To the extent that the model variables are not stationary we proceed to the test for cointegration, which tests for the existence of a long run relationship between output per worker and capital per worker in the ECOWAS countries. We use the Pedroni, Kao, Johansen Fisher type and the Westerlund test. It is also necessary to mention that the null hypothesis of the Pedroni and Kao tests is that there is no cointegration, the null hypothesis of the Johansen Fisher type test is that these are at most k cointegrating vector (for k ¼ 0, 1 as there are only two variables in the model), the null hypothesis for the Westerlund test is that there is no panel error correction model (PECM) underlying the two variables. It is worthy to note that the existence of panel error correction implies the existence of cointegration, as it is only under the existence of cointegration that there can be a panel error correction model. In addition, while the Pedroni, Kao and the Johansen Fisher type tests are tests for homogenous panels, the Westerlund test is a test for heterogenous panel. Tables 3, 4, 5 and 6 show the results of the various panel cointegration tests Table 7 is the country Johansen cointegration test from which the Johansen Fisher type panel cointegration test is obtained. Apart from the result of the Johansen Fisher panel test, the null hypothesis of no cointegration is not rejected by all the panel test types.

Table 3 Result of Pedroni residual test for cointegration

The Johansen Fisher panel test however shows that there is one cointegrating

relationship at the 5 % level of significance by both the trace and maximum-Eigen versions of the test. Because of the fact that this test is a combination of individual p-values from various country Johansen cointegration tests, we therefore tested the robustness of this result by examining the individual country result, given in Table 7. This reveals that the null hypothesis of no cointegration is rejected only in Benin and Ghana at the 5 % level of significance while it is not rejected for all the other countries. Hence, it is more robust to conclude the existence of no cointegration between output per worker and capital per worker in the ECOWAS countries than concluding on the existence of cointegration. This is confirmed by the fact that the Pedroni and Kao tests for cointegration and the Weterlund test for the existence of panel error correction model (an indirect way of testing for cointegration) all reject the null hypothesis of cointegration between the two variables.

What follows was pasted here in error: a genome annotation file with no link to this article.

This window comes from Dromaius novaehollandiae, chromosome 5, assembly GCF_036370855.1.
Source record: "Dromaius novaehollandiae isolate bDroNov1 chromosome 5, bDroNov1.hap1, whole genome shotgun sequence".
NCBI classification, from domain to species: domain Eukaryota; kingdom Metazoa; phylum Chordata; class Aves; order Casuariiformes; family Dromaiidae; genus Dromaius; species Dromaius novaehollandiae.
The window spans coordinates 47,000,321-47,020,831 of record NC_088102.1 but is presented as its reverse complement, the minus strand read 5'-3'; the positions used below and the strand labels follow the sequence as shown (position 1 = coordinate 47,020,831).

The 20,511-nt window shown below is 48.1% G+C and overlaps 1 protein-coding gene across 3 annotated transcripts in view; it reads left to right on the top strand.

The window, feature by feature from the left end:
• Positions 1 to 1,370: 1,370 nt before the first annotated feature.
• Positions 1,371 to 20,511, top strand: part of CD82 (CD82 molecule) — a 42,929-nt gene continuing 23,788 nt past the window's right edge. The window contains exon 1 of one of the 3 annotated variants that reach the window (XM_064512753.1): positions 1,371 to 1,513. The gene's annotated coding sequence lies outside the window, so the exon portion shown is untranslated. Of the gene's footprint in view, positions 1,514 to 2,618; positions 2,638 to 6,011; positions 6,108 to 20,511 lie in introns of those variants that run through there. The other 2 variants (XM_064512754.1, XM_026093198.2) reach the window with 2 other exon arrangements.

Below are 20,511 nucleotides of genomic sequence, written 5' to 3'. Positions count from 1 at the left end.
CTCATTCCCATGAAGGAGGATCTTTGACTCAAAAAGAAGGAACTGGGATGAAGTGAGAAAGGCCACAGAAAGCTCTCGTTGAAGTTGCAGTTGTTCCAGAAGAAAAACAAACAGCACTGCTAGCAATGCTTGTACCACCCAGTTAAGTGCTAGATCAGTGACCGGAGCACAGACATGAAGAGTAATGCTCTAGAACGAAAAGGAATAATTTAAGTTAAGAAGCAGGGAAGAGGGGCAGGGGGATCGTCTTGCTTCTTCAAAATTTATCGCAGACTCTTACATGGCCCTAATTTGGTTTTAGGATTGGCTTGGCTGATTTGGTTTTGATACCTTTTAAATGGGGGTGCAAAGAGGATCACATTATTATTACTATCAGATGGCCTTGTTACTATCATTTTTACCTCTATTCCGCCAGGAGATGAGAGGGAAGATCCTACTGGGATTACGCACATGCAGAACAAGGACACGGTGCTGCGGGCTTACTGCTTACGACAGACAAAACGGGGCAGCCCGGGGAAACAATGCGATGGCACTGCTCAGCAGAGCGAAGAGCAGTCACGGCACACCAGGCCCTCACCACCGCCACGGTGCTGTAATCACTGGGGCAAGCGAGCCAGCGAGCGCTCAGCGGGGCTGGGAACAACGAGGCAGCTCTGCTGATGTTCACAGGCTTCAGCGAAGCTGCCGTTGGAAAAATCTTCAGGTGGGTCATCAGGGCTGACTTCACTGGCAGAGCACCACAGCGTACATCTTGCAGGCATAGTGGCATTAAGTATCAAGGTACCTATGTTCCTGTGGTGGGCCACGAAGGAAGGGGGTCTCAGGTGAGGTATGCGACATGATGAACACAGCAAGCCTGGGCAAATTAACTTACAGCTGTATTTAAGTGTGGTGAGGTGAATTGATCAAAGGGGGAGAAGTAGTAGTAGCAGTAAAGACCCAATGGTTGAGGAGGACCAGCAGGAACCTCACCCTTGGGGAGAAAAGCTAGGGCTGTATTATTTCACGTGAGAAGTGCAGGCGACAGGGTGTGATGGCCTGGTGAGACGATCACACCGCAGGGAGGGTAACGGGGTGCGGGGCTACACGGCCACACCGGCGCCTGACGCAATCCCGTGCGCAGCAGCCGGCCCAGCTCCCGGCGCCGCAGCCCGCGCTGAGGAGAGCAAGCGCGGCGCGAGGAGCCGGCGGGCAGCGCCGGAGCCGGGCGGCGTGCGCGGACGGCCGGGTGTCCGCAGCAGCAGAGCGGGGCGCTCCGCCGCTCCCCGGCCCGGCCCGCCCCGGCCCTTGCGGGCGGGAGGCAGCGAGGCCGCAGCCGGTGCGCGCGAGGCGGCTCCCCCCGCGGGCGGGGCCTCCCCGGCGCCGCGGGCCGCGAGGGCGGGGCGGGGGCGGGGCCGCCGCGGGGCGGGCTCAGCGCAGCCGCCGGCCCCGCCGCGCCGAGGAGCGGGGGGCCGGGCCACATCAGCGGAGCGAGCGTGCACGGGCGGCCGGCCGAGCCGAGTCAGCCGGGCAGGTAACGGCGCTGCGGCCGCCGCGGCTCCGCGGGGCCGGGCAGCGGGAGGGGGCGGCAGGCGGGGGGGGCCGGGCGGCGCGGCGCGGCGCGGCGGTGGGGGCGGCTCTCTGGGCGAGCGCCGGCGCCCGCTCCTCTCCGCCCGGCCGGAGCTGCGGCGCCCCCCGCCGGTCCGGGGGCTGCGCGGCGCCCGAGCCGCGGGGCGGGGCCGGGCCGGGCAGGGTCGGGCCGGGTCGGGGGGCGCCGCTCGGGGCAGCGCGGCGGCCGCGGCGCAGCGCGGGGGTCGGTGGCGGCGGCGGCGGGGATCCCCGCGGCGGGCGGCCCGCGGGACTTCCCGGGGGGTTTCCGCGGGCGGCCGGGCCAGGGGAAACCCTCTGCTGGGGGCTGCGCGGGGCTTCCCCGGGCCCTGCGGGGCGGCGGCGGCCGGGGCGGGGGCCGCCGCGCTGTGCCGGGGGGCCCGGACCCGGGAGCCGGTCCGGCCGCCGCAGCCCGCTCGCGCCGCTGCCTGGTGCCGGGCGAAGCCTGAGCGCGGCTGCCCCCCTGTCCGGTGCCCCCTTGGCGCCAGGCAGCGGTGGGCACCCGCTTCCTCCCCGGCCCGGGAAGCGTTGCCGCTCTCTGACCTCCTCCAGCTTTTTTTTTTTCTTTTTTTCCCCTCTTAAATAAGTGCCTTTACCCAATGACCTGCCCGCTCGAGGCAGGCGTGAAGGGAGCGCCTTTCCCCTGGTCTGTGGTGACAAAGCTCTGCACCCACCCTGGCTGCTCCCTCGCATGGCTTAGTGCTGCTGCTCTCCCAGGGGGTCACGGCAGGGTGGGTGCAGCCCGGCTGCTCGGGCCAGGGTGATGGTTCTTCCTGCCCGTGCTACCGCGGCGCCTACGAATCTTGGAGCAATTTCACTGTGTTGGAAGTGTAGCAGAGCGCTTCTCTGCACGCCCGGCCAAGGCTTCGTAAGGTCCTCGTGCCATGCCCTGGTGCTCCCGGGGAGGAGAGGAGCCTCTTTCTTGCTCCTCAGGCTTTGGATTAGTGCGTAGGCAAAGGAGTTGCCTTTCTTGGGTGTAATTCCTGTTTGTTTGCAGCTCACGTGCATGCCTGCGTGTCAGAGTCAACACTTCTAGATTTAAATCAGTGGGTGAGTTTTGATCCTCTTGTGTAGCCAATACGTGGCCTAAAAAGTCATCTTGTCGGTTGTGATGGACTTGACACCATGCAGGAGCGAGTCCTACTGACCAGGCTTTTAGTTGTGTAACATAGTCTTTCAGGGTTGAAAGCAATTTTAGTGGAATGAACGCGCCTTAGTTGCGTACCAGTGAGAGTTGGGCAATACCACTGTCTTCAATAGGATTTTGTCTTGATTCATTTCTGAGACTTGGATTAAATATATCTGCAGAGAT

Table 4 Result of Kao residual test for cointegration

Table 5 The Westerlund panel error correction test

Table 6 The Johansen Fisher cointegration test

aProbabilities are computed using asymptotic Chi-square distribution

3.3 The Output per Worker Model

Inasmuch as output per worker is integrated of order one and capital per worker is integrated of order two and the two variables are not cointegrated, the relationship between the two model is estimated by transforming the variables to ensure stationarity. In this regard, the first difference of output per worker and the second difference of capital per worker are used to estimate the output per worker production function. This is estimated without incorporating an error correction term in the model as there is no cointegration between the two variables. The model is estimated by assuming that the country specific heterogeneity is fixed and then assuming that it is random. The two models are then tested for choice of the appropriate form, though with large time dimension in panel the fixed effect result is the same as the random effect result. However, the Hausman test is also used to choose the appropriate model from the two.